Synchronous reluctance motor

By Dmitry Levkin
Synchronous reluctance motor is a synchronous electric motor, the torque of which is due to the inequality of permeance (magnetic conductivities) by quadrature and direct axes of the rotor, which has no field windings or permanent magnets [1].

Construction of synchronous reluctance motor

The stator of reluctance motor may be with distributed and with concentrated winding and consists of a frame and a core with a winding.

Synchronous reluctance motor
Synchronous reluctance motor
The stator with distributed winding
Stator of synchronous reluctance motor with distributed winding

Three main types of the rotor of reluctance motor are distinguished: a rotor with salient poles, an axially laminated rotor, and a transversally laminated rotor.

Rotor with salient poles
Rotor with salient poles
Axially laminated rotor
Axially laminated rotor
Transversally laminated rotor
Transversally laminated rotor

Working principle of synchronous reluctance motor

The alternating current passing through the stator windings creates a rotating magnetic field in the air gap of the electric motor. Torque is created when the rotor attempts to establish its most magnetically conductive axis (d-axis) with an applied field in order to minimize the reluctance (magnetic resistance) in the magnetic circuit. The amplitude of the torque is directly proportional to the difference between the direct Ld and quadrature Lq inductances. Therefore, the greater the difference, the greater the torque created.

The magnetic field of synchronous reluctance motor
Magnetic field lines of a synchronous reluctance motor

The main idea can be explained with the help of the figure below. The object "a" consisting of anisotropic material has a different conductivity along the d axis and the q axis, while the isotropic magnetic material of the object "b" has the same conductivity in all directions. The magnetic field that is applied to the anisotropic object "a" creates a torque if there is an angle between the d axis and the lines of the magnetic field. Obviously, if the d axis of the object "a" does not coincide with the lines of the magnetic field, the object will introduce distortions into the magnetic field. In this case, the direction of the distorted magnetic lines will coincide with the q axis of the object.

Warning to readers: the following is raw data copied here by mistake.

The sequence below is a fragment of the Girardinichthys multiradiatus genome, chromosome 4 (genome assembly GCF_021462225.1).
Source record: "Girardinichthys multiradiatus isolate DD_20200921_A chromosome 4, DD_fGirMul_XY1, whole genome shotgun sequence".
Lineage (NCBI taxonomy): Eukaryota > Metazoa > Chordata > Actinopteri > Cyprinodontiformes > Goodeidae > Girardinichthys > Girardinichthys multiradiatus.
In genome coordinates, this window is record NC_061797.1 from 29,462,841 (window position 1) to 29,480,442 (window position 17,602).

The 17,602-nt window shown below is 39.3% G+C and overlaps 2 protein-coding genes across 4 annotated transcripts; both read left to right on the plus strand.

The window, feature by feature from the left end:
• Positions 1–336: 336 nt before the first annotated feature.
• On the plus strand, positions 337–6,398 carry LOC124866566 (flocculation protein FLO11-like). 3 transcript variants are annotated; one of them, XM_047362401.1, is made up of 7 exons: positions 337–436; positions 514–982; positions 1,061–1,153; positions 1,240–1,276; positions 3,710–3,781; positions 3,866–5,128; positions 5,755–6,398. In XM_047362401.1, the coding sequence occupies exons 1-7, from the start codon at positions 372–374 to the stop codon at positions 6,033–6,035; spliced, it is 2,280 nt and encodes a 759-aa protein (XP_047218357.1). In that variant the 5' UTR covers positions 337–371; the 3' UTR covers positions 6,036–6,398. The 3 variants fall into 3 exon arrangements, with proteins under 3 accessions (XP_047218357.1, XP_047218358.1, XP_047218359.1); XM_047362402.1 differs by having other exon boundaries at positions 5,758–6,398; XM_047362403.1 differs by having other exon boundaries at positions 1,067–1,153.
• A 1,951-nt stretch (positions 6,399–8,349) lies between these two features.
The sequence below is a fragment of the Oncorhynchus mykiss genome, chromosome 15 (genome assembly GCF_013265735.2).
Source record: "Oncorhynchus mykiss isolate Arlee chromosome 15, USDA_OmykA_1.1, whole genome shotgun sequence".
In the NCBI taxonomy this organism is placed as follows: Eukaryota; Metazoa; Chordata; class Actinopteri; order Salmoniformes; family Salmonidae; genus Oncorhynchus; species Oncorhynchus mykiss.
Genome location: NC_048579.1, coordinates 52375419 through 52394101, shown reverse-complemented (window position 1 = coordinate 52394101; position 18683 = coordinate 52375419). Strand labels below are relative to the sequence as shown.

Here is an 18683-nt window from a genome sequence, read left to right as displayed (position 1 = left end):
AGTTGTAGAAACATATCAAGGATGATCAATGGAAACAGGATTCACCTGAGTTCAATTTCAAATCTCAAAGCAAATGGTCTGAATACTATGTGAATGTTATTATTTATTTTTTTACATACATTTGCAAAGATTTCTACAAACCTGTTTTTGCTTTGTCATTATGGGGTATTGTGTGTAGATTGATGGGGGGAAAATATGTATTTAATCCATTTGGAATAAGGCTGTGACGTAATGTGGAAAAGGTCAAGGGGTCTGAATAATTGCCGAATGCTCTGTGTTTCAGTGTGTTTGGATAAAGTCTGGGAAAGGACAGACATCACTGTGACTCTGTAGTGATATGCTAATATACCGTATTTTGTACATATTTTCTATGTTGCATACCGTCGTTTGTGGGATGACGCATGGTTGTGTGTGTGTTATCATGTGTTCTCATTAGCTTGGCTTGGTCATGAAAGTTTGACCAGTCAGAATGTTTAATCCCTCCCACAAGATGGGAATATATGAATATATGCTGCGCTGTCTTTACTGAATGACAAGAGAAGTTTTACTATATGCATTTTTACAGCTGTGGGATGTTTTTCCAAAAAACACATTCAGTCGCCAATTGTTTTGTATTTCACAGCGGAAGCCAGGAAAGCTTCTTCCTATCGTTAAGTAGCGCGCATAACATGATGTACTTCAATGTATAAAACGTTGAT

Magnetic field effect on objects with anisotropic and isotropic geometry
An object with anisotropic geometry (a) and isotropic geometry (b) in a magnetic field
Magnetic field lines around an object with anisotropic geometry
Magnetic field lines around an object with anisotropic geometry

In a synchronous reluctance motor, a magnetic field is created by a sinusoidally distributed stator winding. The field rotates at synchronous speed and can be considered sinusoidal.

In such a situation, there will always be a torque aimed at reducing the whole system potential energy by reducing the field distortion along the q axis (δ→0). If the angle δ is kept constant, for example, by controlling the magnetic field, then the electromagnetic energy will be continuously converted into mechanical energy.

The stator current is responsible for magnetization and for creating a torque that attempts to reduce field distortion. The torque is controlled by controlling the current angle, that is, the angle between the current vector of the stator winding and the rotor d-axis in a rotating coordinate system.

Features of the synchronous reluctance motor

    Advantages:
  • Simple and robust rotor construction::
    the rotor has a simple structure consisting of sheet electrical steel, without magnets and short-circuited winding.
  • Low heat:
    since there are no currents in the rotor, it does not heat up during operation, increasing the service life of the electric motor.
  • No magnets:
    the final price of the electric motor is reduced since rare earth metals are not used in production. In the absence of magnetic forces, the maintenance of the electric motor is simplified.
  • Low moment of inertia of the rotor::
    since there is no winding and magnets on the rotor, the moment of inertia of the rotor is lower, which allows the electric motor to accelerate faster and save energy.
  • Speed ​​control:
    in view of the fact that synchronous reluctance motor for its operation requires a frequency converter, it is possible to control the speed of rotation of reluctance motor in a wide range of speeds.
    Disadvantages:
  • Frequency control:
    to work requires a variable frequency drive.
  • Low power factor:
    due to the fact that the magnetic flux is generated only by the reactive current. Solved by the use of a variable frequency drive with power correction.

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